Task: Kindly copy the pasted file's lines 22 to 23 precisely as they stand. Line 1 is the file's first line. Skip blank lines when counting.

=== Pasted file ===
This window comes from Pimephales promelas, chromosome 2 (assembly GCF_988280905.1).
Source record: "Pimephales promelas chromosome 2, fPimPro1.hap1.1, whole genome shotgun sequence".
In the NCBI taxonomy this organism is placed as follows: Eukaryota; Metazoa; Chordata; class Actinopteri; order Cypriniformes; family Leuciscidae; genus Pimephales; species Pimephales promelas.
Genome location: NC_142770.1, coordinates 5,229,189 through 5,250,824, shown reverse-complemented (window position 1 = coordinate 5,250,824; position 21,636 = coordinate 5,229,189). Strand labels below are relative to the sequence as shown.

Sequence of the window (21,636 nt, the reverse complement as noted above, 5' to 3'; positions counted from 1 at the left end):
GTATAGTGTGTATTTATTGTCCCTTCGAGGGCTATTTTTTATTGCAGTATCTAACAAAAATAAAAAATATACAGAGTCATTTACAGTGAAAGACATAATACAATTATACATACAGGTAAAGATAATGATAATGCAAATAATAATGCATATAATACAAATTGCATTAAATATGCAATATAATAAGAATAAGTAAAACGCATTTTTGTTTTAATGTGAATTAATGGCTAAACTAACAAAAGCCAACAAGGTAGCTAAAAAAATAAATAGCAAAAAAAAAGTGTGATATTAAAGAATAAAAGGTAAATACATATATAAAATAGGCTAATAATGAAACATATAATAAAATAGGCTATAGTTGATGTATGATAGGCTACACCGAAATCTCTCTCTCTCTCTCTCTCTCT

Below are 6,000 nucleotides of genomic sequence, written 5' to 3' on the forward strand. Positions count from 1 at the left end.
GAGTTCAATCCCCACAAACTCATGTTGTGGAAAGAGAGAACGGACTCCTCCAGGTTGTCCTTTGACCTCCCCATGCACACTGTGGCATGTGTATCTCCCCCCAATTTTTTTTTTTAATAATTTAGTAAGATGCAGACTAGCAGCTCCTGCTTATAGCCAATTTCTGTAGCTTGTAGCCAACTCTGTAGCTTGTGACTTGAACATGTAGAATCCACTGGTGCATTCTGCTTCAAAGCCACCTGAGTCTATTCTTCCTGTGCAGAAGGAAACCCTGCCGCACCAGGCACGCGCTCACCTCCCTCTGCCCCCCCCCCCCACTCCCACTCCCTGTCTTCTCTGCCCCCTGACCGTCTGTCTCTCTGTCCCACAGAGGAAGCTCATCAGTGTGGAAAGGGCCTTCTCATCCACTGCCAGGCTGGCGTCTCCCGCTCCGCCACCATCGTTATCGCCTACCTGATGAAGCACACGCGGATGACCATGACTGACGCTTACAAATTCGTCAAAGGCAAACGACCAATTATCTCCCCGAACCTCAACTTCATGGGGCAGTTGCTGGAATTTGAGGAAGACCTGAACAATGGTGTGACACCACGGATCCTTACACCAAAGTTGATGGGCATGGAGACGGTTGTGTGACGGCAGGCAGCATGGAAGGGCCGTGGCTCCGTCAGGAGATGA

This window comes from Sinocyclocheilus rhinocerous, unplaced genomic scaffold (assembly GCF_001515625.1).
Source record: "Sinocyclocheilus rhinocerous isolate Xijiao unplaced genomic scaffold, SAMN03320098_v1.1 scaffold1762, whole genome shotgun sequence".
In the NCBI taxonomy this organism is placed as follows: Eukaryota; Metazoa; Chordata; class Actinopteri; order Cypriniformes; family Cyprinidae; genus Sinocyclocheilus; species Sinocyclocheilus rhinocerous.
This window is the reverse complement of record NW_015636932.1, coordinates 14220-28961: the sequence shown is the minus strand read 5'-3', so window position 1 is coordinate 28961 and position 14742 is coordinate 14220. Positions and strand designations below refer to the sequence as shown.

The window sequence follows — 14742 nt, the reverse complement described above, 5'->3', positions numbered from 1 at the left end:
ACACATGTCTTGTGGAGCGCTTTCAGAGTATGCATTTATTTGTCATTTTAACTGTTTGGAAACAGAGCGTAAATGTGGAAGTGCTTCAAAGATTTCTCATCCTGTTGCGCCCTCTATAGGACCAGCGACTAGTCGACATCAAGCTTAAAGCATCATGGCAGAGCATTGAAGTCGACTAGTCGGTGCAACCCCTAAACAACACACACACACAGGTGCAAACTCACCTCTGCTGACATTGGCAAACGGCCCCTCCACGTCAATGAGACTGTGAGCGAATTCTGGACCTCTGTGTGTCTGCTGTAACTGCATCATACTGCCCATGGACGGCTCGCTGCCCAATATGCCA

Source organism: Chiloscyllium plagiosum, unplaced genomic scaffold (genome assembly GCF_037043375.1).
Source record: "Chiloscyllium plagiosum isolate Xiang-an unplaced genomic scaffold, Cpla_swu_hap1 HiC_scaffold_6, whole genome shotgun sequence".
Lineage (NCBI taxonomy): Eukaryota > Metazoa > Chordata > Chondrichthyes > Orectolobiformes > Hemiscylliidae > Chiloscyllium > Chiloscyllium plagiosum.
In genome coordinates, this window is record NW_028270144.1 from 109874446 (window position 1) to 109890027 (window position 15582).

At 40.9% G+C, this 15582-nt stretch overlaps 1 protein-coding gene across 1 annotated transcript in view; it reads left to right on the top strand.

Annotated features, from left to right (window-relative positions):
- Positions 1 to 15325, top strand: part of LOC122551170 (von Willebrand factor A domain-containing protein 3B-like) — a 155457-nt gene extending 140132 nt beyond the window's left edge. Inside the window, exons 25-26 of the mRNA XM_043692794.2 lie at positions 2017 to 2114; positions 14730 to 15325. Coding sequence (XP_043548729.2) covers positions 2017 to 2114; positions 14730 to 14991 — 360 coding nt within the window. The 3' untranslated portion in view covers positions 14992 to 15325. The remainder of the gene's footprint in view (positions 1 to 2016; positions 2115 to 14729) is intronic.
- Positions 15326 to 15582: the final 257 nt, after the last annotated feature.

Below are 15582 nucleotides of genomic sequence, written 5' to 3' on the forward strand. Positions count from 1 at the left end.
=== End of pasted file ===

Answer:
- Positions 15326 to 15582: the final 257 nt, after the last annotated feature.

Below are 15582 nucleotides of genomic sequence, written 5' to 3' on the forward strand. Positions count from 1 at the left end.